One is left to imagine which group of Americans (read: Republicans) wants to be in a race to the bottom.

The president then ran through a litany of achievements fostered by government that made it sound like America would have been a shell of a nation otherwise. Once again this is unsurprising. Despite all the rhetoric about the nation being composed of "rugged individualists" who are "strong and self-reliant," with the "drive and initiative of our workers and entrepreneurs that has made this economy the engine and envy of the world," Mr. Obama remains firmly convinced that government is the engine of prosperity, and that Americans should "tell Washington that doing nothing is not an option."

Perhaps the most disingenuous moment of the night came when the president noted that there is "skepticism about whether the politics of the moment will allow us to pass this jobs plan--or any jobs plan," and that "some of you have decided that those differences are so great that we can only resolve them at the ballot box." He further noted that "the next election is fourteen months away. And the people who sent us here--the people who hired us to work for them--they don’t have the luxury of waiting fourteen months. Some of them are living week to week; paycheck to paycheck; even day to day. They need help, and they need it now."

That is incorrect. Americans needed help two and a half years ago. It is Mr. Obama, whose approval ratings with respect to the economy are in free fall, who is currently in need of the most help.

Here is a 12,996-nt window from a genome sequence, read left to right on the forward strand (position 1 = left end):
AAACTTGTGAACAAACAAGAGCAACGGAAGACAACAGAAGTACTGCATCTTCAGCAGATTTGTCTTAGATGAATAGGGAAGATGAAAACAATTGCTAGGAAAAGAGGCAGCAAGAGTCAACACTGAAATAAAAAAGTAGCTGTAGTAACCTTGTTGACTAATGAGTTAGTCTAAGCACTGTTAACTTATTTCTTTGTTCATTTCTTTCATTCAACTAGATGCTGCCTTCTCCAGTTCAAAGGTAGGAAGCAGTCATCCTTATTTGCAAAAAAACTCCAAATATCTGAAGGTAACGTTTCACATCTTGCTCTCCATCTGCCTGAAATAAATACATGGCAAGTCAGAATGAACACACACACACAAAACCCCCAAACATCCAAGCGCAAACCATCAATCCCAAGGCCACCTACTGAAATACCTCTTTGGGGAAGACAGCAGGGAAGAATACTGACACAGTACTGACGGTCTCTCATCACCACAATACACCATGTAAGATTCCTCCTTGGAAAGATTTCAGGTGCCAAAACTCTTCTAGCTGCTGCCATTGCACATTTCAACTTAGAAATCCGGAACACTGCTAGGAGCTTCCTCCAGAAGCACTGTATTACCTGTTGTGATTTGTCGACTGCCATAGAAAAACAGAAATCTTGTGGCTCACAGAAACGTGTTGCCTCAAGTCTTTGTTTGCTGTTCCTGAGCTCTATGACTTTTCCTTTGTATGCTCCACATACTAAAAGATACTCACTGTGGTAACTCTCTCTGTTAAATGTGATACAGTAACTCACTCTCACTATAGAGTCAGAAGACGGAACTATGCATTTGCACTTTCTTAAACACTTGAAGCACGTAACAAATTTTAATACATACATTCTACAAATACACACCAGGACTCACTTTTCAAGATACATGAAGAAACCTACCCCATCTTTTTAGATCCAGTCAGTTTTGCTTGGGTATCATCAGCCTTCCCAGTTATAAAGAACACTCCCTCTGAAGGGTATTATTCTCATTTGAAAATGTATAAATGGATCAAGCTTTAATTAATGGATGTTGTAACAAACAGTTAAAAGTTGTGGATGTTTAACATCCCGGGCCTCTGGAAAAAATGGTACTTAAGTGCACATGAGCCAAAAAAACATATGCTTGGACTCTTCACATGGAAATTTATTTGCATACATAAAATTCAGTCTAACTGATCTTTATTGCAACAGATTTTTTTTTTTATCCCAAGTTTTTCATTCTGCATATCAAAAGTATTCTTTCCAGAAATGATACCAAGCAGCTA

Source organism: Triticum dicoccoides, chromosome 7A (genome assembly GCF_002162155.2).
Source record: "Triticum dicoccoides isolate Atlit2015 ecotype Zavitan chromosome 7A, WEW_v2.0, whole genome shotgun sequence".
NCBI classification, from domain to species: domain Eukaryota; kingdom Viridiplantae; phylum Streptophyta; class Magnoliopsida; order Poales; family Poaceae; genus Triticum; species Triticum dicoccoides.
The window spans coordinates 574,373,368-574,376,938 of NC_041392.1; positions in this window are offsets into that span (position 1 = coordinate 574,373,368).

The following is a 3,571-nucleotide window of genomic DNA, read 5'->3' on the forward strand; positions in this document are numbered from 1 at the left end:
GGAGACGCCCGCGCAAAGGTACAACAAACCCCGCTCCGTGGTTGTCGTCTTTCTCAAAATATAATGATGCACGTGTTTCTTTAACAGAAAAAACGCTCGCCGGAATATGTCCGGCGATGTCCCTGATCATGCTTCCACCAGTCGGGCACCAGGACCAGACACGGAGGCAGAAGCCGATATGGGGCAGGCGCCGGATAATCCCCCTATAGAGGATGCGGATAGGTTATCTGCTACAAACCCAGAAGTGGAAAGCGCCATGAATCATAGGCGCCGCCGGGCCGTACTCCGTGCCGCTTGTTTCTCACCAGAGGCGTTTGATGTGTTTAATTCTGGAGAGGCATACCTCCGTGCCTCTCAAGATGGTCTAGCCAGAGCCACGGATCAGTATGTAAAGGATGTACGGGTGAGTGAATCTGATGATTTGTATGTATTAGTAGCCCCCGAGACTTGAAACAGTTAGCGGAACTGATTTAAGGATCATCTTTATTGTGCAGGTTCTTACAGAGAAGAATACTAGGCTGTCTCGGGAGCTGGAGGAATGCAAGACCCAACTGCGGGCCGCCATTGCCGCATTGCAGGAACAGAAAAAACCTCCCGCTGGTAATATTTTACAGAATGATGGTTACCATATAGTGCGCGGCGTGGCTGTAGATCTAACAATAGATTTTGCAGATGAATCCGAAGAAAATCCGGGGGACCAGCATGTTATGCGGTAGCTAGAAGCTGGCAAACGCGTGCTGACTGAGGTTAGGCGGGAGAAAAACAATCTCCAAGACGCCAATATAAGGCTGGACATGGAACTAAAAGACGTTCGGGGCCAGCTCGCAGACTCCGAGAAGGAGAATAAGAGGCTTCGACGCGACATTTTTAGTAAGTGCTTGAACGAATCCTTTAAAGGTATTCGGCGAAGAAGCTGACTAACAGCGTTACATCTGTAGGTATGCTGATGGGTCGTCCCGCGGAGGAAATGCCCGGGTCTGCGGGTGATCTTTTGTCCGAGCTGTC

Moreover, context is everything. Every proposal the president made last night must be viewed within the framework of legislation that he and his party have already passed. For example, no matter how sincerely the president proposes "cutting red tape" or getting rid of "rules and regulations that put an unnecessary burden on businesses at a time when they can least afford it," he is not about to jettison the 800-pound gorillas of red tape and burdensome regulations known as the health-care and FinReg bills. Those two pieces of legislation alone comprise 4700 pages of mandates, which will more than offset any savings to be found in last night's speech. They are also the primary generators of the massive uncertainty that currently inhibits job creation.

And the additional spending, "paid for" or not, must be viewed within the context of an Obama administration that has amassed the highest annual deficits in the history of the nation, and is well on its way to obliterating the record levels of debt the Bush administration accrued in eight years in less than half that amount of time. The newfound affinity for small businesses must be seen within the context that "millionaires and billionaires paying their fair share" of taxes really means individuals making $200,000 per year and couples making $250,000, many of whom are exactly the small business owners the president ostensibly aims to help.

And despite Mr Obama's assertion that he is not engaging in class warfare, the context remains that people who champion limited government really want to, as the president contended, "just dismantle government, refund everyone’s money, let everyone write their own rules, and tell everyone they’re on their own..."

The president needed a home run last night. He didn't hit it out of the infield.